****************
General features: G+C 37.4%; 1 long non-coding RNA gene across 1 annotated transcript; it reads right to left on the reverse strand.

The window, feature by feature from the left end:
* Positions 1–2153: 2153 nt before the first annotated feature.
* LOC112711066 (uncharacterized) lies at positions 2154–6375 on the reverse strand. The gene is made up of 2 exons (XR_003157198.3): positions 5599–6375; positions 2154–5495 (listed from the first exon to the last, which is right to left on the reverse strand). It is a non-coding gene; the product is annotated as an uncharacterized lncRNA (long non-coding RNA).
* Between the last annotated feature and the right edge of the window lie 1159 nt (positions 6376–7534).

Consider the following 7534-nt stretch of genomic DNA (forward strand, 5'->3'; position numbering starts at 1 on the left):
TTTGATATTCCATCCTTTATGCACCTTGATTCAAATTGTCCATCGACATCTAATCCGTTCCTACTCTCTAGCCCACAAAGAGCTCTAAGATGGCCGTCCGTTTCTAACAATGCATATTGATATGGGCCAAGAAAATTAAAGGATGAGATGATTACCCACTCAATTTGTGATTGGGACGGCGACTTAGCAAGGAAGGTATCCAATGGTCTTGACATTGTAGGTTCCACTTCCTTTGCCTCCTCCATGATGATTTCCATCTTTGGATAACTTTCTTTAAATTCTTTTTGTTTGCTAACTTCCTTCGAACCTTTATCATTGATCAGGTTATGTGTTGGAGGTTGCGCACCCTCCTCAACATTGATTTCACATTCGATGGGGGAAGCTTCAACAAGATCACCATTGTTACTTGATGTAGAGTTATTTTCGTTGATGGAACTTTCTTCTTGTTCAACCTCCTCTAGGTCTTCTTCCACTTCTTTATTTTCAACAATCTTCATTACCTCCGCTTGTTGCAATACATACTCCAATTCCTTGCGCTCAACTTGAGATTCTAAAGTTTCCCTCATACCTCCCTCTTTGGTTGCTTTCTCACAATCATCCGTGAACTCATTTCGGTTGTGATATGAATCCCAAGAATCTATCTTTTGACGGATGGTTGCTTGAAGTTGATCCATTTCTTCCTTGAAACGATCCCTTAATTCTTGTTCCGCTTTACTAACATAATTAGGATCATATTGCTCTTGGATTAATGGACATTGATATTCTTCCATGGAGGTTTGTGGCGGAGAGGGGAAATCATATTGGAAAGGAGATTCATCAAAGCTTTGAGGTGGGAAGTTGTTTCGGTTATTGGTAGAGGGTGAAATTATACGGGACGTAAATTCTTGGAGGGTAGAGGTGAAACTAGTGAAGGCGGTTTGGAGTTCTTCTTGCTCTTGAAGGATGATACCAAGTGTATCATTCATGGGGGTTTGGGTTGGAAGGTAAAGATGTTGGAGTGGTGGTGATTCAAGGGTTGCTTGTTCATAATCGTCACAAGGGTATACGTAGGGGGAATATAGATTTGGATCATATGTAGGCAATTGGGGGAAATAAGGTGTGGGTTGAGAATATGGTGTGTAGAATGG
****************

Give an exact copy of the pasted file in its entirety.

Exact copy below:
General features: G+C 37.4%; 1 long non-coding RNA gene across 1 annotated transcript; it reads right to left on the reverse strand.

The window, feature by feature from the left end:
* Positions 1–2153: 2153 nt before the first annotated feature.
* LOC112711066 (uncharacterized) lies at positions 2154–6375 on the reverse strand. The gene is made up of 2 exons (XR_003157198.3): positions 5599–6375; positions 2154–5495 (listed from the first exon to the last, which is right to left on the reverse strand). It is a non-coding gene; the product is annotated as an uncharacterized lncRNA (long non-coding RNA).
* Between the last annotated feature and the right edge of the window lie 1159 nt (positions 6376–7534).

Consider the following 7534-nt stretch of genomic DNA (forward strand, 5'->3'; position numbering starts at 1 on the left):
TTTGATATTCCATCCTTTATGCACCTTGATTCAAATTGTCCATCGACATCTAATCCGTTCCTACTCTCTAGCCCACAAAGAGCTCTAAGATGGCCGTCCGTTTCTAACAATGCATATTGATATGGGCCAAGAAAATTAAAGGATGAGATGATTACCCACTCAATTTGTGATTGGGACGGCGACTTAGCAAGGAAGGTATCCAATGGTCTTGACATTGTAGGTTCCACTTCCTTTGCCTCCTCCATGATGATTTCCATCTTTGGATAACTTTCTTTAAATTCTTTTTGTTTGCTAACTTCCTTCGAACCTTTATCATTGATCAGGTTATGTGTTGGAGGTTGCGCACCCTCCTCAACATTGATTTCACATTCGATGGGGGAAGCTTCAACAAGATCACCATTGTTACTTGATGTAGAGTTATTTTCGTTGATGGAACTTTCTTCTTGTTCAACCTCCTCTAGGTCTTCTTCCACTTCTTTATTTTCAACAATCTTCATTACCTCCGCTTGTTGCAATACATACTCCAATTCCTTGCGCTCAACTTGAGATTCTAAAGTTTCCCTCATACCTCCCTCTTTGGTTGCTTTCTCACAATCATCCGTGAACTCATTTCGGTTGTGATATGAATCCCAAGAATCTATCTTTTGACGGATGGTTGCTTGAAGTTGATCCATTTCTTCCTTGAAACGATCCCTTAATTCTTGTTCCGCTTTACTAACATAATTAGGATCATATTGCTCTTGGATTAATGGACATTGATATTCTTCCATGGAGGTTTGTGGCGGAGAGGGGAAATCATATTGGAAAGGAGATTCATCAAAGCTTTGAGGTGGGAAGTTGTTTCGGTTATTGGTAGAGGGTGAAATTATACGGGACGTAAATTCTTGGAGGGTAGAGGTGAAACTAGTGAAGGCGGTTTGGAGTTCTTCTTGCTCTTGAAGGATGATACCAAGTGTATCATTCATGGGGGTTTGGGTTGGAAGGTAAAGATGTTGGAGTGGTGGTGATTCAAGGGTTGCTTGTTCATAATCGTCACAAGGGTATACGTAGGGGGAATATAGATTTGGATCATATGTAGGCAATTGGGGGAAATAAGGTGTGGGTTGAGAATATGGTGTGTAGAATGG